Here we go again: Michael Bloomberg floats his balloon

     Former New York City Mayor Michael Bloomberg gestures as he speaks during a panel discussion on 'Climate Change and Financial Markets' at the COP21, United Nations Climate Change Conference, in Le Bourget north of Paris, Friday, Dec. 4, 2015. (Michel Euler/AP Photo)

    Former New York City Mayor Michael Bloomberg gestures as he speaks during a panel discussion on 'Climate Change and Financial Markets' at the COP21, United Nations Climate Change Conference, in Le Bourget north of Paris, Friday, Dec. 4, 2015. (Michel Euler/AP Photo)

    Nature’s rituals never change. Birds fly south for the winter, flowers bloom in the spring, and Michael Bloomberg floats a balloon on the eve of voting season.

    Right on schedule, he’s done it again. The news this weekend (or, perhaps more accurately, the “news”) is that the ex-mayor of New York “has instructed advisers to draw up plans for a potential independent campaign in this year’s presidential race.” Bloomberg sources fanned out to sprinkle fairy dust at various media outlets, confiding stuff like, “I think he’s been watching and toying with it for a while.”

    Toying indeed. He’s been dancing the same routine for the past 10 years.

    During the runup to the ’08 race, Bloomberg let it be known that he was war-gaming an independent bid, waiting to see whether the likeliest major party nominees would polarize the electorate and leave room for a self-funding centrist. Word got around that he was willing to spend half a billion of his own money to get on the ballot in all 50 states — although it wasn’t clear whether there was a market for a pint-sized Jewish multi-billionaire who mixes fiscal conservatism with social liberalism. Ultimately, he passed.

    His name surfaced again during the runup to the ’12 race, when a short-lived third-party movement called Americans Elect dreamed of a centrist ticket that would feature Bloomberg and Gen. David Petraeus. As always, the polls suggested that most Americans would welcome a third party, although it wasn’t clear what policies a third party should espouse. The dream died anyway, as did Petraeus’ iconic status.

    But maybe this time Bloomberg maybe means it. According to various “associates” and “advisers” and “sources familiar with Bloomberg’s thinking,” he believes that a polarizing Trump-Sanders or Cruz-Sanders race would widen the middle of the road for a centrist independent. The word this time is that he’d be willing to spend a full billion. Supposedly, he has set a deadline of early March to decide whether to give it a go; if he waits longer, he’d have trouble getting on all 50 ballots.

    Swell. Now we’ll get six weeks of Bidenesque “will he or won’t he” media speculation.

    But unless or until Bloomberg runs for real, I plan to ignore him. There are too many question marks. Right now, this just feels like his usual quadrennial burp.

    How can he say yes to a campaign in early March, when it’s likely that the two major parties’ contests will still be raging? How can he reasonably gauge the market for a centrist independent in early March, when it’s likely that neither party has yet settled on a nominee? Bloomberg would reportedly stand down if Hillary Clinton gets the Democratic nod (unless she gets indicted or something), but she could be stuck battling with Bernie well into the spring.

    More importantly, what is a “centrist” anyway? Colin Powell once said that “the time may be at hand for a third party to emerge [in] the sensible center,” but there’s no consensus about what that is. Maybe it’s Bloomberg’s fiscal conservate/social liberal menu, but the definition varies depending on who you ask. In a 2010 Gallup poll, 68 percent of tea-partying Americans defined centrism as preserving Bush’s tax cuts for the rich and shedding the federal safety net; 61 percent of liberals defined centrism as killing the tax cuts and keeping the safety net.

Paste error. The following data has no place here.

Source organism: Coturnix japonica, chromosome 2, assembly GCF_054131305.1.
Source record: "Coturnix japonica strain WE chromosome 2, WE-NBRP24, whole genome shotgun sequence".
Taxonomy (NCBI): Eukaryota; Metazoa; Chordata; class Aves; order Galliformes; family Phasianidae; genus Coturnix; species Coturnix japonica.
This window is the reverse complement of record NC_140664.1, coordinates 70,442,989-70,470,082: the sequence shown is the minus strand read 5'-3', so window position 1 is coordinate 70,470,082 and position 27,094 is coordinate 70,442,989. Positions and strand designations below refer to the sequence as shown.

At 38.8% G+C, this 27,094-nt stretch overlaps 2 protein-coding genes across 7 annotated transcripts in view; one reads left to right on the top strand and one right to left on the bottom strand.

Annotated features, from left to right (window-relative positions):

So I question whether there’s a sizeable middle-road market at all.  Pollsters say that the overwhelming majority of people who call themselves “independent” actually vote as partisans virtually all the time. According to the best stats, truly independent voters comprise only 10 percent of the electorate.

    In other words, Bloomberg would likely suffer an expensive 50-state defeat. After all, the two major parties have won every presidential race dating back to 1860. The last high-profile independent candidate was Ross Perot in 1992; he managed to win 19 percent of the popular vote (despite the widely held perception that he was semi-nuts), which translated into zero electoral votes. Bloomberg knows all this. During the ’08 speculation season, he told journalist Jeff Greenfield: “Look, I could spend half a billion dollars, and the most I’d accomplish would be to deadlock the Electoral College.”

    Ah, now we’re getting somewhere. Short of deadlocking the antiquated College, an indy candidate can influence a race at the margins, as a spoiler.

    If Bloomberg (an ex-Democrat who joined the GOP to run for mayor) were to actually run, which major party would he hurt more? Probably the Democrats, potentially in key swing states. If Bernie Sanders is the nominee, Bloomberg could draw a fair number of Democratic voters who view Bernie as too far leftward. And few Republican voters would defect to a big-city guy who supports gay rights and abortion rights.

    Bottom line: At most, a Bloomberg candidacy would likely skew the results, not capture the middle. Which is why the odds of Bloomberg taking the plunge is reportedly “between 30 percent and 50 percent.” Sounds about right. The flatulent noise you just heard may well be air leaking from his latest balloon.

    Follow me on Twitter, @dickpolman1, and on Facebook.

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